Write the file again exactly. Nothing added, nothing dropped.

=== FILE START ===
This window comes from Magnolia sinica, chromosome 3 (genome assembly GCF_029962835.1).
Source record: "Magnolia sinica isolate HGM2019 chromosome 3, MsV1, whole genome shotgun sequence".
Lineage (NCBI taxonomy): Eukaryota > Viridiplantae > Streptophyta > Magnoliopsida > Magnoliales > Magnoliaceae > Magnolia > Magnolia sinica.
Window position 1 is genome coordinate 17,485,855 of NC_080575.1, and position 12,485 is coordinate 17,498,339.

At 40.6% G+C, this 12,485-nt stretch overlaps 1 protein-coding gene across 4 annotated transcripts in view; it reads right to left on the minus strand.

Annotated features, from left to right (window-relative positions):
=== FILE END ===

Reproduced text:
This window comes from Magnolia sinica, chromosome 3 (genome assembly GCF_029962835.1).
Source record: "Magnolia sinica isolate HGM2019 chromosome 3, MsV1, whole genome shotgun sequence".
Lineage (NCBI taxonomy): Eukaryota > Viridiplantae > Streptophyta > Magnoliopsida > Magnoliales > Magnoliaceae > Magnolia > Magnolia sinica.
Window position 1 is genome coordinate 17,485,855 of NC_080575.1, and position 12,485 is coordinate 17,498,339.

At 40.6% G+C, this 12,485-nt stretch overlaps 1 protein-coding gene across 4 annotated transcripts in view; it reads right to left on the minus strand.

Annotated features, from left to right (window-relative positions):